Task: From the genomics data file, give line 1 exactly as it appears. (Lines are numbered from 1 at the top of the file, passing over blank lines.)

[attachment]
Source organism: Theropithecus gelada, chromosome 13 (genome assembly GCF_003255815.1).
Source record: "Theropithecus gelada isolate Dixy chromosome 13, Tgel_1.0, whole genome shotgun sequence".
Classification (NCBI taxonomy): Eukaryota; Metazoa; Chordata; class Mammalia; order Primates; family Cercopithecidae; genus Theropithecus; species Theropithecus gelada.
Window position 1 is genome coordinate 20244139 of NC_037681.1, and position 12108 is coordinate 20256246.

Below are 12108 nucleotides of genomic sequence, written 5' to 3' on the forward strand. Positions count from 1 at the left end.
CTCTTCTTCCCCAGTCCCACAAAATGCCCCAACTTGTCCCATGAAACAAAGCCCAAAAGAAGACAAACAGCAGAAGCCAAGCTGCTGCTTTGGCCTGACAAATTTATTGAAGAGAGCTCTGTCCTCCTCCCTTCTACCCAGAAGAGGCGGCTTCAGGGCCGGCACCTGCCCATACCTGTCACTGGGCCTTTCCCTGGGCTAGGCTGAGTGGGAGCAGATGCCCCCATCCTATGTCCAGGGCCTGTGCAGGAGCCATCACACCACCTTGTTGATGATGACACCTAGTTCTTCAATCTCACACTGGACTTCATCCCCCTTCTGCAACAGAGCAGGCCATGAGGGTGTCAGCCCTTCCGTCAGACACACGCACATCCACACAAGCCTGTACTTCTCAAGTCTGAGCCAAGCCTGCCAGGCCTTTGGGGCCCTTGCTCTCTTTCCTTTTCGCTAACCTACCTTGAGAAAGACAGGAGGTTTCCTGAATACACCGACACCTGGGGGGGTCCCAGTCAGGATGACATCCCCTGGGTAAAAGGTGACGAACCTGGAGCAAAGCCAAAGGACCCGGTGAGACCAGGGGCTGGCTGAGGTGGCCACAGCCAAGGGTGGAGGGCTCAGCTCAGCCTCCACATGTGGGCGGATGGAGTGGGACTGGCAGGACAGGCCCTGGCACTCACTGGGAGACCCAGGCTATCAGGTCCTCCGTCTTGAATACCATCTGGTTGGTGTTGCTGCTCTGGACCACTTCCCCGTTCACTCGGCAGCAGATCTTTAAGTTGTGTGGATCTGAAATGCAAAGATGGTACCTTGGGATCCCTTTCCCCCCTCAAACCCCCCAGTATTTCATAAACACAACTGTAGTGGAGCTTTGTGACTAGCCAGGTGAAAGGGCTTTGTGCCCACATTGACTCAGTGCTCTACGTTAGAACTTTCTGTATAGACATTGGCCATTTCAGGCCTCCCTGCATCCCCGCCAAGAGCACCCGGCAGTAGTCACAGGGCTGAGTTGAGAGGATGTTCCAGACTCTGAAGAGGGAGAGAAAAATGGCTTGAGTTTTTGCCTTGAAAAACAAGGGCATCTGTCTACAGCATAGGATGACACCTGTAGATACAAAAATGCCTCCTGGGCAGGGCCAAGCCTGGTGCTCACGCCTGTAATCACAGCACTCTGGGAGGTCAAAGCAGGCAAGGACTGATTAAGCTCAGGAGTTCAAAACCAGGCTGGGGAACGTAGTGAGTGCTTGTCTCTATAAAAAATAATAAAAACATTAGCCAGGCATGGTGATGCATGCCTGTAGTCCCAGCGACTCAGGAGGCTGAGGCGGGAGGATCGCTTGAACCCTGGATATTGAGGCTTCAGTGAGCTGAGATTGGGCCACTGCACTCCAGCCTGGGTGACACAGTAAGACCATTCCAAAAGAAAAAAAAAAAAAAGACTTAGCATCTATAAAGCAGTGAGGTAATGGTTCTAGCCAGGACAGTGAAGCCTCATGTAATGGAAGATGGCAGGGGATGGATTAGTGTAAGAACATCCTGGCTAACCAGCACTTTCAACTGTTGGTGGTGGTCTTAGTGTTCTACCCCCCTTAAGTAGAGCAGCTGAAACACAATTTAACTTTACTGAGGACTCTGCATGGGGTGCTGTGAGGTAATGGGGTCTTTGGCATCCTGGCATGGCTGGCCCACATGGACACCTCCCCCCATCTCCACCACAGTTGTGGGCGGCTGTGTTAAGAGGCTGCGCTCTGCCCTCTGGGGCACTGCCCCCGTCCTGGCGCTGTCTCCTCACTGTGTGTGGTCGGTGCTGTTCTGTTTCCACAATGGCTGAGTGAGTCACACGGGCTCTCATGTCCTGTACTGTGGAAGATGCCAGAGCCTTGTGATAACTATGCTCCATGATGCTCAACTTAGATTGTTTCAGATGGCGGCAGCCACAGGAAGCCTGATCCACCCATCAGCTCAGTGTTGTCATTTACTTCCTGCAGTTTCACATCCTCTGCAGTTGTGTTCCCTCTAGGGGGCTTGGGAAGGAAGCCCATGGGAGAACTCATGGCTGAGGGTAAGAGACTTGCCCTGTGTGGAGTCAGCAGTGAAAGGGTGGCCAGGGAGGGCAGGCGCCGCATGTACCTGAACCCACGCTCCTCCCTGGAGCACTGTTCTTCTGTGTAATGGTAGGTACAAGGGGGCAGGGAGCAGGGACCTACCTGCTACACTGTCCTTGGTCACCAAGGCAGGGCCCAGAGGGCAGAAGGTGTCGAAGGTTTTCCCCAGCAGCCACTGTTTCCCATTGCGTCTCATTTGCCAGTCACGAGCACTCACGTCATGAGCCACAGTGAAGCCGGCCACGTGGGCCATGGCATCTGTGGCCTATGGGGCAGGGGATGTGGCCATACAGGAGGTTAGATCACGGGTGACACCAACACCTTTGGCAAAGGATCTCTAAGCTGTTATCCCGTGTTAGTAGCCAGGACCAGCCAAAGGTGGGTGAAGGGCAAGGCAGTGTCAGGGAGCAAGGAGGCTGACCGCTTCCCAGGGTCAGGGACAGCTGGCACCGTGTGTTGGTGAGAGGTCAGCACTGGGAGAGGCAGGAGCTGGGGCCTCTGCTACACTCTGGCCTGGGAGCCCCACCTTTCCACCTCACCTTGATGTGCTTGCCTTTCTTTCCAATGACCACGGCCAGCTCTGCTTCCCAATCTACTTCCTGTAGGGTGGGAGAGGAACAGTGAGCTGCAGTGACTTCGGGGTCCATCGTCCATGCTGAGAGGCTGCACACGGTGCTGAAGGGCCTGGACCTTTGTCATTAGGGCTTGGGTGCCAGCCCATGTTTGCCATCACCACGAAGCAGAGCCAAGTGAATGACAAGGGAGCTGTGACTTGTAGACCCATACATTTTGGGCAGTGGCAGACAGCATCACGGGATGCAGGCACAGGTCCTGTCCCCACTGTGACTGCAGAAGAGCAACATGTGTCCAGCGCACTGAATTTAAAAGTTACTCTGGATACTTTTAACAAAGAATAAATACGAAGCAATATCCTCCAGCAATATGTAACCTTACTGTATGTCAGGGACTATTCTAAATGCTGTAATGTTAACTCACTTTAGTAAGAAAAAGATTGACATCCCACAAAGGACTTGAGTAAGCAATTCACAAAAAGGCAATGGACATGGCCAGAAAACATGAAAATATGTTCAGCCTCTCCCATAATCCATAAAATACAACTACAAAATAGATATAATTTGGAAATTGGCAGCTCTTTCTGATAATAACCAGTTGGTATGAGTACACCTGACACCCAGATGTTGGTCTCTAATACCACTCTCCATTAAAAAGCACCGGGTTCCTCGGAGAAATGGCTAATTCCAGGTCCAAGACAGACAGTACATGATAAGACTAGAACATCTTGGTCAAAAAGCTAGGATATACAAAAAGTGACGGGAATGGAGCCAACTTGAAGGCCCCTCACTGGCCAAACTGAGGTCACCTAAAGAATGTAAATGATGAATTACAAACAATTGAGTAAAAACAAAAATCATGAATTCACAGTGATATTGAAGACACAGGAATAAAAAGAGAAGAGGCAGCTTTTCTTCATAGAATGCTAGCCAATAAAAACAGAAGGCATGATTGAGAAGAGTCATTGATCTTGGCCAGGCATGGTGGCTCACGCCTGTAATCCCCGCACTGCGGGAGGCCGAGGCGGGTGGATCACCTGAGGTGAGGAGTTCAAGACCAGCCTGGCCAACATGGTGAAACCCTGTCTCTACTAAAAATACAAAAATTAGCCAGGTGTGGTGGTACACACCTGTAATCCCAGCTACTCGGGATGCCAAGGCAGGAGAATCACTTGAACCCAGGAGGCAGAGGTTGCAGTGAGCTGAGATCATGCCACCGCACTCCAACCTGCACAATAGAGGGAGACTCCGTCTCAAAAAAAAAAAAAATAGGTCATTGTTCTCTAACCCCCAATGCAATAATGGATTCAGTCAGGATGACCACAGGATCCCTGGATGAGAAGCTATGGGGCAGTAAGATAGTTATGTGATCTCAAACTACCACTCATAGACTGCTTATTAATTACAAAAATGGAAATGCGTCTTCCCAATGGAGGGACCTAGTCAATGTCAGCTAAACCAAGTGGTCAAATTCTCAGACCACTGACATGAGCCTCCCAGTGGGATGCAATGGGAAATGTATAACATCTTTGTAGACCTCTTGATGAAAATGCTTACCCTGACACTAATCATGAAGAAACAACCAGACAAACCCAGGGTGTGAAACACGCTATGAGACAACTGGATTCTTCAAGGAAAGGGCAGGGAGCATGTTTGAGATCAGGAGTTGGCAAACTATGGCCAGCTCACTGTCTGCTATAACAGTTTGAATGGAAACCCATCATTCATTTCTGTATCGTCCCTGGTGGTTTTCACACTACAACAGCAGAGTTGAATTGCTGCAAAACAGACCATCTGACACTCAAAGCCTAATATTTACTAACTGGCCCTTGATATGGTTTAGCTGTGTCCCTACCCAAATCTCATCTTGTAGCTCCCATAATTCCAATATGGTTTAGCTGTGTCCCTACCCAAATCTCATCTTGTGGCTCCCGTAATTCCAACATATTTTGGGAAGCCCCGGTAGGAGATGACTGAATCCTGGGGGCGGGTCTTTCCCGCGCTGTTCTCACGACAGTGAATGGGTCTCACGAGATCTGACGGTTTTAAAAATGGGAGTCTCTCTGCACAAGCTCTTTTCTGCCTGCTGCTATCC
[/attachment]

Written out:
Source organism: Theropithecus gelada, chromosome 13 (genome assembly GCF_003255815.1).